When hiring an architect, I insisted that they must render the architectural design in SketchUp, a 3D modeling software that is now owned by Google. SketchUp is the best way to visualize spatial designs; it's relatively simple to create models, and even simpler to navigate through them once they are built. Did I mention that it's also free? Fortunately for me, my architect was quite skilled at designing in SketchUp.
While plan and section, 2D CAD drawings may suffice as a visual aid for some architects and builders, it's quite clear to me as a customer that 3D modeling is a far superior way for the average mortal to understand a complex design. A 3D model is essential to understanding a building's site and landscape design elements such as fences and trees, proximate relationships between standard home features like windows, doors, and cabinets, and it can even be astutely used to get a better grasp on the implications of aesthetic choices like furniture, textures, and finishes.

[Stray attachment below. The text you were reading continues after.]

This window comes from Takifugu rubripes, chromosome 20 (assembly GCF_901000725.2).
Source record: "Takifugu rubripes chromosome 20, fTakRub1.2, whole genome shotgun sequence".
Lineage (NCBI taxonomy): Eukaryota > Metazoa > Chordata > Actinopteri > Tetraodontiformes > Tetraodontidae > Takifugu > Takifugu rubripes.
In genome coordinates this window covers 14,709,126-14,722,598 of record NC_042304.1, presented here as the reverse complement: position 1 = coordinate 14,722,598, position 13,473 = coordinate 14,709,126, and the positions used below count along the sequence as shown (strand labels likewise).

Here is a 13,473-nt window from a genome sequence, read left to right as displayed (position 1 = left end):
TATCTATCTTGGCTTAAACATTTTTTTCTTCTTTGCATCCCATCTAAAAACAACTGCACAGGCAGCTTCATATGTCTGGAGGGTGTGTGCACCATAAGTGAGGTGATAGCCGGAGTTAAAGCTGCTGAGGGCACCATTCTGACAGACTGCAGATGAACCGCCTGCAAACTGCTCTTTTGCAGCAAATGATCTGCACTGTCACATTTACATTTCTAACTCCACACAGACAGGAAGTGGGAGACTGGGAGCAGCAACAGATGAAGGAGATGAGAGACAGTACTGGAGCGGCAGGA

Every architect should provide customizable SketchUp models to their clients, and every client should be able to navigate their way through a SketchUp model. In an earlier post, I included some screen shots of various views in the model. What follows are two fly-through animations of the ADU design, in which I attempt to convey the physical spaces in the building.